The day one gives thanks

So today is Thanksgiving. I have missed that, which is easy when you’re European, but now that I’m aware, I may as well say a few words. *clears throat*

There are ways in which I am thankful for my bipolar disorder. Those ways occurred to me recently after having had quite a few conversations with people who have never spoken to gods; they have never had a big funky red mohawk; they have never followed their dreams, because they were afraid; they have never tried many, many things I have tried. And they have never felt fearless, and I have felt fearless pretty much permanently for over a year now.

My hypomania last year started in such a way that I thought I was still depressed, just coping with it very well. You see, in August a boyfriend of mine broke up with me, via a text message no less. A week after that I went for a holiday. I was loud, proud, mohawked and enjoyed every second. Some of them a bit too much, as I found when I flew in the air having cycled down the mountain without using breaks because somehow I thought breaks were for grandmas and I completely ignored the fact mountains have, you know, mountain roads on them. There was no sadness in me; I enjoyed every second of that stay, and I didn’t enjoy any of them more than the second I landed on the ground with a loud thud.

You see, I felt more alive than perhaps ever before. It was pure joy. I have also realised something else: I felt no fear. Like most people, I spent my life fearing things real and unreal, realistic and unrealistic. And at that moment I have realised I was fearless in a completely unmetaphorical way.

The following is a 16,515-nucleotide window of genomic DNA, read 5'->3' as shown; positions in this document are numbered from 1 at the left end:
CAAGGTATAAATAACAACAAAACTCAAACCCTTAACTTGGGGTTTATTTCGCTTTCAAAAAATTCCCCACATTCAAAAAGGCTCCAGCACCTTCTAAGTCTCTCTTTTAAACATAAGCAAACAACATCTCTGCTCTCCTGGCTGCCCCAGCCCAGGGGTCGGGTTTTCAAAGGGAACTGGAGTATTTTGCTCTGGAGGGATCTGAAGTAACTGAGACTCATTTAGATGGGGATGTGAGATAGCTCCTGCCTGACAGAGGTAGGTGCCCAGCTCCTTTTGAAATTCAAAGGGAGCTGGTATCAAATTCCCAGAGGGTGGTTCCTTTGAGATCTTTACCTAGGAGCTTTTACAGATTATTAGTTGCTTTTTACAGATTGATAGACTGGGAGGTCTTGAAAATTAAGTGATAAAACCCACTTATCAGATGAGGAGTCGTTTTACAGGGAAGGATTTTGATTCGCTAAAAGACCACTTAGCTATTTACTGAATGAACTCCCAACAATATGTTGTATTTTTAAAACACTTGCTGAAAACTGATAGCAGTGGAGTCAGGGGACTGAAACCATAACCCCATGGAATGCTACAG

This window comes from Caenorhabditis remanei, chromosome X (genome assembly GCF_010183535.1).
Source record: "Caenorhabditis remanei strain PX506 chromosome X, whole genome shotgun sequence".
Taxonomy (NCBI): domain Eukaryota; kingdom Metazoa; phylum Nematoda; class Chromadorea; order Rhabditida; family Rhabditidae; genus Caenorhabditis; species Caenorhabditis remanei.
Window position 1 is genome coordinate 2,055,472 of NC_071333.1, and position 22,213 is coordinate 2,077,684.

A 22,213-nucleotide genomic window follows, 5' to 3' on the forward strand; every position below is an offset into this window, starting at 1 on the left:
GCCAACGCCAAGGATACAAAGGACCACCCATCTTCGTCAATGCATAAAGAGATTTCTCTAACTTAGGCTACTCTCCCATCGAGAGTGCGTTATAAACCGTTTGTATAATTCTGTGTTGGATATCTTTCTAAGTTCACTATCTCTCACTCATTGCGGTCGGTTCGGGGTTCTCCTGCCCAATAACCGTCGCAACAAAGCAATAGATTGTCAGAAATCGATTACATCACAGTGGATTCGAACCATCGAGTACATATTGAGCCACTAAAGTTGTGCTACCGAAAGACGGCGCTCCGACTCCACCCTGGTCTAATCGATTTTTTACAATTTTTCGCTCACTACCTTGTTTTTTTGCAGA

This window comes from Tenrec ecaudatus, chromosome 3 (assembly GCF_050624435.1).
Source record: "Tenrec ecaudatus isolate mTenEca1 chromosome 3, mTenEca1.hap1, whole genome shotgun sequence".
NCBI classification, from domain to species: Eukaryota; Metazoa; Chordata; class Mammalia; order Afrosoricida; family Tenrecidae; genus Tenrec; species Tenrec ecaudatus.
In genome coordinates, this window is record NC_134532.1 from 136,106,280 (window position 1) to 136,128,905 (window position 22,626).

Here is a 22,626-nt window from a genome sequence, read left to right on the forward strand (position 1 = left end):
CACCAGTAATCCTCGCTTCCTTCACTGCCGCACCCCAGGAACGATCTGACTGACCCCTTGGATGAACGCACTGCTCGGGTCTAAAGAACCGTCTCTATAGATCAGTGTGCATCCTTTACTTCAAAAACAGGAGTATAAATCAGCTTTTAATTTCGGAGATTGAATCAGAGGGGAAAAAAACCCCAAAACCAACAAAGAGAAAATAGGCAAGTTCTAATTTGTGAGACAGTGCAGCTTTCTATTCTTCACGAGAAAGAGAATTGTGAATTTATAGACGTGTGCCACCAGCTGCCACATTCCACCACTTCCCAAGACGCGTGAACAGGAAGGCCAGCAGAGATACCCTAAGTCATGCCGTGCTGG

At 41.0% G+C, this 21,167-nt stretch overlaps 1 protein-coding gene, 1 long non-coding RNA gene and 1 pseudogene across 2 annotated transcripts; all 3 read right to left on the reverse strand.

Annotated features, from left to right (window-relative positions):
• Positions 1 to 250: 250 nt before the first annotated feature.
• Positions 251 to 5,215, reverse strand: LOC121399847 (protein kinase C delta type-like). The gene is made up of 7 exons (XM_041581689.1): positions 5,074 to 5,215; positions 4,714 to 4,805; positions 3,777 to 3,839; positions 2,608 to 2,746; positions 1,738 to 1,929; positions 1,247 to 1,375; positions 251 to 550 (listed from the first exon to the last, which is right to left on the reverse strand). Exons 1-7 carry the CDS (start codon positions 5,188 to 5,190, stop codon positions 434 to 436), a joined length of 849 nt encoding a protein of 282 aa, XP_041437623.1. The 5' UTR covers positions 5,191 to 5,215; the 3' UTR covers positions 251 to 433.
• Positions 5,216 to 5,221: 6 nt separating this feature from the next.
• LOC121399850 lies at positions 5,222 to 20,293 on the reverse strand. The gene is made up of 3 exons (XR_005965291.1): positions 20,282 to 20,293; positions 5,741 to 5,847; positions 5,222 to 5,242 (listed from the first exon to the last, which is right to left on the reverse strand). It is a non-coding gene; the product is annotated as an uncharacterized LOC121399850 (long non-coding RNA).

I stayed fearless in the months that followed. I lost all my inhibitions and all my phobias. And at some point I’ve been told that I need to quit my antidepressant cold turkey and take a different medication, and I thought, well, there goes my fearlessness. Except not. I am now in a very exhausting mixed episode, which in a way brought my phobias back (largely because the cycling is so tiring that the brain seems to resort to old ways of doing things) but I still have no fear. I forgot what it feels like. When I was slowly trying to wean myself off my old antidepressant I felt slight pang of fear (in a completely appropriate moment too) once or twice and remarked surprised, oh, that’s how it feels. It’s gone again. I have no clue how fear would feel if it came back. I’d probably be quite terrified if it did (hear, hear).

The previous 12 months have been a truly crazy ride, whether in Slovakian mountains or here at home. I found a new career (which I am still trying to pursue despite current bad health); met a massive amount of people some of whom became great friends; slept with a lot of them and one of them became my new boyfriend in a completely unexpected way. I got a lot of compliments on my red mohawk. I did a lot of writing, recording, drawing and other arts. I had time to rethink my life and come up with a vision of what I want it to be, and then I had courage to pursue that vision.

While the mixed state now put a halt to a lot of my plans — and, yes, financially I am in deep shit — I am still grateful for the first part of the year. Many people, I found out, don’t get to see as much of life in years that I have in months. I experienced and experienced, and then I experienced more. Not bad for a person that used to be terrified of any social interaction, too shy to ever go to a bar, scared of new things and places and too focused on making mommy happy to ever think about whether he had any dreams at all. And for those dreams, and seeing a part of them come true (and hoping more of them will), I thank today.

*steps off soapbox to muted applause*

Now, where the hell is my turkey!!!


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